Leadership fluency:  Your organization has not adequately heard and responded to employee feedback — when this happens, you may have compounding issues.

  • Communication issues are cited as a cause for missing deadlines.
  • People are complaining about the behavior of someone you think is performing well.
  • Your senior team members aren’t modeling the behavior you expect of more junior folks.
  • There’s cross-team finger-pointing about project status or outcome.
  • People are working with coaches and not showing improvement.
  • People’s coaches are not getting input from other stakeholders.
  • There are people in the organization who refuse to speak to one another.
  • Executive team members engage in protracted, unresolved public fighting.
  • People rarely disagree with the CEO (or other key people.)
  • CEO or other senior leader publicly suggests that people should “be more positive.”
  • An employee routinely acts like a jerk; you don’t want to fire them because you need them.
  • You’ve heard, or have, concern about the impact of friendships and/or sexual relationships between employees.
  • You’re aware of one or more “toxic” relationships in your organization.
  • People in the company openly disparage other groups or teams.
  • You know of classist, racist, sexist, homophobic or transphobic utterances/behavior in your workplace.
  • People have been asked to lie, manipulate data, or otherwise act to minimize the appearance of problems.*

Leakage:  Your organization has failed, institutionally, to effectively hear your employees; they’ve taken their concerns elsewhere for resolution.

  • You receive complaints about employees from customers or vendors.
  • People you know outside of the company, board members, or even the press, are coming back to you with details of employee grievances:  some of this “managing out” may be employees attempting to solve the problem.*
  • Leavers write “goodbye everyone” emails or blog posts that stir everyone up for days.
  • Former employees are bad-mouthing your company to current employees and the market.
  • You’re hearing about complaint-filled alumni chat groups.
  • You’re getting attorney letters related to having let people go.
  • You’re seeing numerous negative reviews on Glassdoor or other online forums.

To be clear, some of these conditions are not problems, in and of themselves:  they may be present in perfectly functional organizations.

In all of this, I have avoided using the word “culture.”   Culture is a (complex) result, not a condition.

Your culture arises from the behavior you permit, reward, and disregard.   It’s a real way that you’re actually “changing the world” every day for the people who come in to work for you.

Pay attention.  If many of these conditions are present in your organization, ask a mentor or advisor for some guidance.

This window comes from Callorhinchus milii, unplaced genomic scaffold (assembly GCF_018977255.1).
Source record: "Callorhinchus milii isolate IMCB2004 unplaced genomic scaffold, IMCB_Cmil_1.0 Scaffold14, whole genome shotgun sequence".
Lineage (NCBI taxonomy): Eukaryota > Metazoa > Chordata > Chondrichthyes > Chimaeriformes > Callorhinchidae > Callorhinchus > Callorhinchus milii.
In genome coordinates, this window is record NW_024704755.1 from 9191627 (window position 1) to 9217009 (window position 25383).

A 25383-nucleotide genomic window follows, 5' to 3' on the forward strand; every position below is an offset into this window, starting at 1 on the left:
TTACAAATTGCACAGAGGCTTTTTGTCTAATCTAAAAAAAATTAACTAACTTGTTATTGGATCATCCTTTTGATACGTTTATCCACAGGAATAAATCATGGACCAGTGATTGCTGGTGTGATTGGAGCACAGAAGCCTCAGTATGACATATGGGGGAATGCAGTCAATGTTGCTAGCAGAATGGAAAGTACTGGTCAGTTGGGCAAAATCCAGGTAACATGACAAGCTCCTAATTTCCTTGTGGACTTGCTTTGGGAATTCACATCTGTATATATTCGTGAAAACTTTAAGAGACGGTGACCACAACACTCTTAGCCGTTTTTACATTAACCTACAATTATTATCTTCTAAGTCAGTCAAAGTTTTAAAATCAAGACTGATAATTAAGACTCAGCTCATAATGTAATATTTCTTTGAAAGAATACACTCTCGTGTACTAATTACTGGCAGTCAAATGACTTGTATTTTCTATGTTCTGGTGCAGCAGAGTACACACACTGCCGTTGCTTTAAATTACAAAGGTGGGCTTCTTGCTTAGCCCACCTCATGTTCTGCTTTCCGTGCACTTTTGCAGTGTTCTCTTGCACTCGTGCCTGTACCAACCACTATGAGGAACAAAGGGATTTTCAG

You’ve got some work to do.

Many thanks to Gary Chou, Jessica Lin, Ana Milicevic, Brian Bishop, Brian Kosicki, Kirsten Lambertsen, Mike Ma, Jeremy Robinson, Jeff Carter, and everyone else who reviewed this document in various forms. This article was also posted here.

And here are my follow-ups to this post:

* I have updated this article multiple times, notably to include “managing out” in September 2018.   I’ve expanded on my thoughts about managing out at my newsletter:   August 2019 and September 2018 (paywalled).

Photo:  Red Flags by Rutger van Waveren, via Flickr under CC2.0 license.

10 thoughts on “What You Disregard, You Accept: Red Flags for CEOs

  1. Very key points. I especially think that there need to be feedback loops which are NON-judgemental for reporting. Invariably, someone will be offended by something that is purely a miscommunication, and not true harassment. I also think that it’s critical to establish a culture of tolerance and acceptance when it comes to people with different backgrounds; combined with a no tolerance policy when it comes to harassment or other ways of insulting/powerplay/trying to get an edge at the very beginning of the startup. Look how hard it will be for Uber to change their corporate culture. Stuff gets unconsciously ingrained, and it’s very disruptive and painful to try and get it out.

    Leading with Emotional Intelligence and knowing what really might be going on behind the scenes can mean the difference between great culture and bad culture.

    The soft skills seem like bullshit, but they are important.

    1. Yes! I’m not laying any money down on Uber’s ability to turn it around.

      On the emotional intelligence front, I’d say, “yes, and…” EQ is one part of the leadership equation. But you can be 100% self aware and still not all that skilled in leading an enterprise.

      EQ is the price of admission: then you have to spend the 10,000 hours understanding how organizations work, and apply your EQ and everything else you bring to bear on making the organization work.

      Thanks for stopping by to comment!